Take for example my simple request to take a coffee break with a friend from work. With a single word- “Coffee?” - an astounding number of complexities are inferred. Which coffee shop I'm referencing is gleaned because of its geographic proximity and our frequent visits (and lack of frequent visits to other proximate coffee shops). The meeting time is inferred from similar previous requests at a particular time of day, the usual lapse in response time from the request to the actual event of leaving the office, and perhaps constraints such as scheduled meetings or weather forecasts. Our transportation could be determined by proximity and availability of transportation, and whether we travel together would depend on whether we were both in the office that day. For both of us to successfully meet for coffee, we both need to know all of these things, and before that, we need to know that we need to know all of these things.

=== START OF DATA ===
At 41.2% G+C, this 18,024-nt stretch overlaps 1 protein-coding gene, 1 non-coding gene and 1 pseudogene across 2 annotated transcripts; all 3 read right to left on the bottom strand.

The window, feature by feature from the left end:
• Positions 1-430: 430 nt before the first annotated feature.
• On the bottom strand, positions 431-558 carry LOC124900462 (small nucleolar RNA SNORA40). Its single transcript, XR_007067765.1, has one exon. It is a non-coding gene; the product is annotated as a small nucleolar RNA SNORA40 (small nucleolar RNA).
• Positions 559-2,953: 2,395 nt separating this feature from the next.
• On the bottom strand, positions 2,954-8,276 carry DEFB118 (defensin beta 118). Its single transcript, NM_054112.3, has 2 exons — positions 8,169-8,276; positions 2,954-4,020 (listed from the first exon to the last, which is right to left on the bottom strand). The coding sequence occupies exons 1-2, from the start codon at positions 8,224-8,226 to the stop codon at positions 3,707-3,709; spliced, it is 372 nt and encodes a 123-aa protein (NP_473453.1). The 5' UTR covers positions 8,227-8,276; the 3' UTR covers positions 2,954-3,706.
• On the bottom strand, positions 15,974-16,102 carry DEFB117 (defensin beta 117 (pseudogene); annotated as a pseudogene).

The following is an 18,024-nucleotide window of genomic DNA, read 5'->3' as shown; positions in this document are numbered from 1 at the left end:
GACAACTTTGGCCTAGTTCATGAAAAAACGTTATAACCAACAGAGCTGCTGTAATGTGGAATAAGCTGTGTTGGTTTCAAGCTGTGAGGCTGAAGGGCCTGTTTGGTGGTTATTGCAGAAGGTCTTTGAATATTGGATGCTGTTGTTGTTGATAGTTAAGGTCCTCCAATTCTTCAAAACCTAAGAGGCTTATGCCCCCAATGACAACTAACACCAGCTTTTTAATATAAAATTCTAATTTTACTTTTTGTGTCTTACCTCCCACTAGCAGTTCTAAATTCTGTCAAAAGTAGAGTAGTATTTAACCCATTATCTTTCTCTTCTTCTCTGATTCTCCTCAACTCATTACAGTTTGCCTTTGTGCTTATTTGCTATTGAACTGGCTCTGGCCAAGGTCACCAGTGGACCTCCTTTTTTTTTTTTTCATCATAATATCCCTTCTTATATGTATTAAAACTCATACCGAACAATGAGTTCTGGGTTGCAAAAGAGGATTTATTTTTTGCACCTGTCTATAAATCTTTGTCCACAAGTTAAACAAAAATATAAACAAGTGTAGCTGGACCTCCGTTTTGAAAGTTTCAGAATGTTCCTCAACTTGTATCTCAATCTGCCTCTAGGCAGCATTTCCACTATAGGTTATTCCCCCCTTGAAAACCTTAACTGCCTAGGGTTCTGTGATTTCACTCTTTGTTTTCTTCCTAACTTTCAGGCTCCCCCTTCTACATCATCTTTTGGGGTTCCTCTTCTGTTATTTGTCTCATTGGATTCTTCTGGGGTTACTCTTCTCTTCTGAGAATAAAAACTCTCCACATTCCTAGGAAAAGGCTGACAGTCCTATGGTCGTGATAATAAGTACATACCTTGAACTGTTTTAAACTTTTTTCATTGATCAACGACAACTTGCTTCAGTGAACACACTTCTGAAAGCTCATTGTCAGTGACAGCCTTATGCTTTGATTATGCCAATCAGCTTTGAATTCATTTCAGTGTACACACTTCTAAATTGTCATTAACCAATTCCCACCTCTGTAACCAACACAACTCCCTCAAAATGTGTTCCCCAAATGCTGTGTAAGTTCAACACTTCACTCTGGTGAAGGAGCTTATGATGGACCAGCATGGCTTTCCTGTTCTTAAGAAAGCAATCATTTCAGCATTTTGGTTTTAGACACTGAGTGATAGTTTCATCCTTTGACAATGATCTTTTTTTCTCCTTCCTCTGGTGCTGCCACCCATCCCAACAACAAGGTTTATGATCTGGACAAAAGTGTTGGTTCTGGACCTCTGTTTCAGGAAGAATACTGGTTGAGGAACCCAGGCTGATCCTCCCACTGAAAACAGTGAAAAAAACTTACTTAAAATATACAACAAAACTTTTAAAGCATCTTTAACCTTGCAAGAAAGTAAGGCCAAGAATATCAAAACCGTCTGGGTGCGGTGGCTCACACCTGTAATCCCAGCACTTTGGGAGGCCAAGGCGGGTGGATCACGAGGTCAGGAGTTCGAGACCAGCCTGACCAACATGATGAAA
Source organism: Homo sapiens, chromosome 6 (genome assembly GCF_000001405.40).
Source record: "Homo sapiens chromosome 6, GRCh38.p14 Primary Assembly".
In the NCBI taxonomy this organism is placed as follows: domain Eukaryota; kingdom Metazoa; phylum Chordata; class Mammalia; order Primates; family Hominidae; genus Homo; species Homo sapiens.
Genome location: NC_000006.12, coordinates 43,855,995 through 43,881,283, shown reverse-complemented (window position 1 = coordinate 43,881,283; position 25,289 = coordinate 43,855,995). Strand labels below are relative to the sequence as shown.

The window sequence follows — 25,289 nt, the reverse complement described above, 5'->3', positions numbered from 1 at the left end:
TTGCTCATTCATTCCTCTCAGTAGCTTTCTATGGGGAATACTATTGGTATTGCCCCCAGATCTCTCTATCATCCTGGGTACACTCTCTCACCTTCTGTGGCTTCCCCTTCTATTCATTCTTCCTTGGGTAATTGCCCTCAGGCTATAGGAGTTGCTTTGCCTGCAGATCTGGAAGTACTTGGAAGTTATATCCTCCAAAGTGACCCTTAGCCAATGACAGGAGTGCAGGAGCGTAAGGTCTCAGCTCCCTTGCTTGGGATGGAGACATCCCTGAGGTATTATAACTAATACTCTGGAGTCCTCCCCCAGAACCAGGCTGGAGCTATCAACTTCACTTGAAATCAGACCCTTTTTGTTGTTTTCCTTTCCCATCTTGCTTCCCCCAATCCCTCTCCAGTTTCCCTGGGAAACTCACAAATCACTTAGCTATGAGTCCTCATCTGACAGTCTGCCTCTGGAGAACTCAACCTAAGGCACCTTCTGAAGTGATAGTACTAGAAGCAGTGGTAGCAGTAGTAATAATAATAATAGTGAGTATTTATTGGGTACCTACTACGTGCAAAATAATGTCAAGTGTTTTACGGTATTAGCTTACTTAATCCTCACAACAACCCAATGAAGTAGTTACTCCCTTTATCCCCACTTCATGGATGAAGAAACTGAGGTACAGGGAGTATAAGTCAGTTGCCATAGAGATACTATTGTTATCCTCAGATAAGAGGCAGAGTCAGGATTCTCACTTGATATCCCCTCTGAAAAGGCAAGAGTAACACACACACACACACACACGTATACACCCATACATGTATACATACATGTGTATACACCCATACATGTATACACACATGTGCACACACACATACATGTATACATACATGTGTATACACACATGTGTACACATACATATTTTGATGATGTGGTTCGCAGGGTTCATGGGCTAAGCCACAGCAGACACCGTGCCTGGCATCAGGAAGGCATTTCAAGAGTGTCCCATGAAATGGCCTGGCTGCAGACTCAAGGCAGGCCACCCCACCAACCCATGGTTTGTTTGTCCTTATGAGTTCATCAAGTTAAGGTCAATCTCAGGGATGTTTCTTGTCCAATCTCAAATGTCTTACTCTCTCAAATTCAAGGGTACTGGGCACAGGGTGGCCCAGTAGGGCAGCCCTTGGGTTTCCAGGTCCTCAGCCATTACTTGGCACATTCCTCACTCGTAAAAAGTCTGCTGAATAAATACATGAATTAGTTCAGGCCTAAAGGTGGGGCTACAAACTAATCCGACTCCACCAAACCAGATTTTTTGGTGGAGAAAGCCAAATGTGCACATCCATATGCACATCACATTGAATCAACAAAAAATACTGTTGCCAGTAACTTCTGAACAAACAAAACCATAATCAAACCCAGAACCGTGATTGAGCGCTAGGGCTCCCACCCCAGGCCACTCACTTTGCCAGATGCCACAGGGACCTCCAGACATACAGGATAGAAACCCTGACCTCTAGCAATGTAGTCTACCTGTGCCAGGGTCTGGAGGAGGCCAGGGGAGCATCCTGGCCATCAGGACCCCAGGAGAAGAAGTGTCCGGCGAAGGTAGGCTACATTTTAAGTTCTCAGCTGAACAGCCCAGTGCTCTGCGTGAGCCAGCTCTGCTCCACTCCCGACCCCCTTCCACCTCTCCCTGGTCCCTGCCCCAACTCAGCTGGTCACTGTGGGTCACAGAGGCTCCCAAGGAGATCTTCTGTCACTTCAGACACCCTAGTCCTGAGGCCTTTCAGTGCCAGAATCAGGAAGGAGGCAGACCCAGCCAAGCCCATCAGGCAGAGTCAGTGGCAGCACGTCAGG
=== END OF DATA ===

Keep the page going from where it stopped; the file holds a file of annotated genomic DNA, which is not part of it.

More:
Every ontology has as its backbone a taxonomy, a well-structured hierarchy of classes used to sort all of the entities referred to in the ontology. (Note that in this article, as in enterprise and formal ontology, entities refer to actual things in the world, not linguistic concepts, as they would in a thesaurus.) Every ontologist is familiar with the challenges of creating a good taxonomy: how does one decide which classes to include? How specific or general? Along what dimension(s) should the hierarchy unfold?